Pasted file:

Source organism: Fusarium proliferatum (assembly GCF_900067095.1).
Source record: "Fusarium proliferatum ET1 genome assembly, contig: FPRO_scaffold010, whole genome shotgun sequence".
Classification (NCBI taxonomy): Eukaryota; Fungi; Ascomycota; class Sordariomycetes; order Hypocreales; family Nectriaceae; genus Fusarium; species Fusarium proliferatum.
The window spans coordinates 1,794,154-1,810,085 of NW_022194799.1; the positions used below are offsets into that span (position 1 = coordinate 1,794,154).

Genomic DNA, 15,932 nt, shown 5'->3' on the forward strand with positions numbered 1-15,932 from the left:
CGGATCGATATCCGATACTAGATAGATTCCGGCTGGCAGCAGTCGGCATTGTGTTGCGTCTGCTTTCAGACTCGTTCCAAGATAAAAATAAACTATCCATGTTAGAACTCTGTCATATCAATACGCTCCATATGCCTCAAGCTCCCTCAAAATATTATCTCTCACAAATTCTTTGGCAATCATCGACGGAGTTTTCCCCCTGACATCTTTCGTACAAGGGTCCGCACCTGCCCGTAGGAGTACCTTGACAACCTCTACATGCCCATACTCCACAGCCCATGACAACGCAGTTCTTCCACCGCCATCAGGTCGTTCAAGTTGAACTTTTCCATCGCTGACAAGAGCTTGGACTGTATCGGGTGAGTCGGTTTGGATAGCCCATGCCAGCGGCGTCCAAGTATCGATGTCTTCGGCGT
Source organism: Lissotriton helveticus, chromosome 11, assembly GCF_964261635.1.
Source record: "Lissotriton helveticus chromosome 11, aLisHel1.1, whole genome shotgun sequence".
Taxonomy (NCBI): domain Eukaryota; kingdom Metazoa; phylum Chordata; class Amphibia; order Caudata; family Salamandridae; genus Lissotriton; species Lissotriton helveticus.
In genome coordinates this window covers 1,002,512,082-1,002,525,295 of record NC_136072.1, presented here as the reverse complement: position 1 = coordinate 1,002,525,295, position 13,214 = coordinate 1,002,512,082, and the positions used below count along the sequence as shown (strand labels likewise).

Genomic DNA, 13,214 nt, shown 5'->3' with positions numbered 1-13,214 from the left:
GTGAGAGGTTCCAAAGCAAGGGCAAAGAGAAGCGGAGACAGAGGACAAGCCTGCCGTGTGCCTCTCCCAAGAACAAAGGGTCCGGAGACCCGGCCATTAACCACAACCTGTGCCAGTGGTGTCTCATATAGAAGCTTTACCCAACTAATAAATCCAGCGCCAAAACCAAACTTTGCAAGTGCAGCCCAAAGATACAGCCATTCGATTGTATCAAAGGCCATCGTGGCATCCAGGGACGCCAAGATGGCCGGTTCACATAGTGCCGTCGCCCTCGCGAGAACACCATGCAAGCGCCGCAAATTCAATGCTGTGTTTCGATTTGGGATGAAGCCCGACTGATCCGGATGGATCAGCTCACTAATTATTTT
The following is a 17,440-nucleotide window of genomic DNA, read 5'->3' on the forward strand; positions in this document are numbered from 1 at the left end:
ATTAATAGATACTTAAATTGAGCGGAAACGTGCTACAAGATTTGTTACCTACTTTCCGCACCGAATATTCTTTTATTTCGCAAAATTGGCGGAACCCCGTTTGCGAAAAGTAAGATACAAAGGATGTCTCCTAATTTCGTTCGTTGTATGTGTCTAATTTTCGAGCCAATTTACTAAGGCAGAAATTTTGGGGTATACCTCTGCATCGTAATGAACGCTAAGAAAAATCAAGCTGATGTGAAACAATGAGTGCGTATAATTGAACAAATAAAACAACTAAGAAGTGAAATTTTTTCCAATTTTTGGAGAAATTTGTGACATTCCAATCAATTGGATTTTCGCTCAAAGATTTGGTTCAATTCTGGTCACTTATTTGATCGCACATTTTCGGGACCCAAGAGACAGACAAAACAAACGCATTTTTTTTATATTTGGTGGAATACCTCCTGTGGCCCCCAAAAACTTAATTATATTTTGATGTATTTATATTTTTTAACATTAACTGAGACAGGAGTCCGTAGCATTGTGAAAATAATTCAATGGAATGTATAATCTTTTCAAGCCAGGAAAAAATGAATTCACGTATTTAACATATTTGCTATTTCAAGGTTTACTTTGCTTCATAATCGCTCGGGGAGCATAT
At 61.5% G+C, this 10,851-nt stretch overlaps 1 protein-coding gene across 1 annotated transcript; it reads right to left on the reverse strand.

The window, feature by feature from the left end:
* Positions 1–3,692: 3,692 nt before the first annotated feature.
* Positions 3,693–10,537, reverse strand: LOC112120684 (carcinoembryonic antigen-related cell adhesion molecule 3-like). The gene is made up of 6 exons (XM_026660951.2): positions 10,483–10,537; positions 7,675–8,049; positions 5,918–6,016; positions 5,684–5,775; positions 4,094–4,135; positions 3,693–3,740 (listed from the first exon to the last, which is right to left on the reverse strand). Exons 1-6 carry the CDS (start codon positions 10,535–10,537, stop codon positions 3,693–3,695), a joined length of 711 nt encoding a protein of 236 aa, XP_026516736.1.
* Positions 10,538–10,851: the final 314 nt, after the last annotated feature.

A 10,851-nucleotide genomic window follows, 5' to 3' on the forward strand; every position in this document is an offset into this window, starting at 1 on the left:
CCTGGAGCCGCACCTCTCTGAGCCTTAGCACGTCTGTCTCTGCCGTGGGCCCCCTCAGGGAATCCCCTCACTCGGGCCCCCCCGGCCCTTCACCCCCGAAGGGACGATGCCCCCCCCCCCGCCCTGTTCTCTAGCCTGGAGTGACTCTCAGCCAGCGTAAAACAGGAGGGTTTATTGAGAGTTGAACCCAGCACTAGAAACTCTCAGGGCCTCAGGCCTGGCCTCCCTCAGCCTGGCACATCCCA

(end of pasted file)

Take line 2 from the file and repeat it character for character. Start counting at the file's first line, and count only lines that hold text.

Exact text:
Source record: "Fusarium proliferatum ET1 genome assembly, contig: FPRO_scaffold010, whole genome shotgun sequence".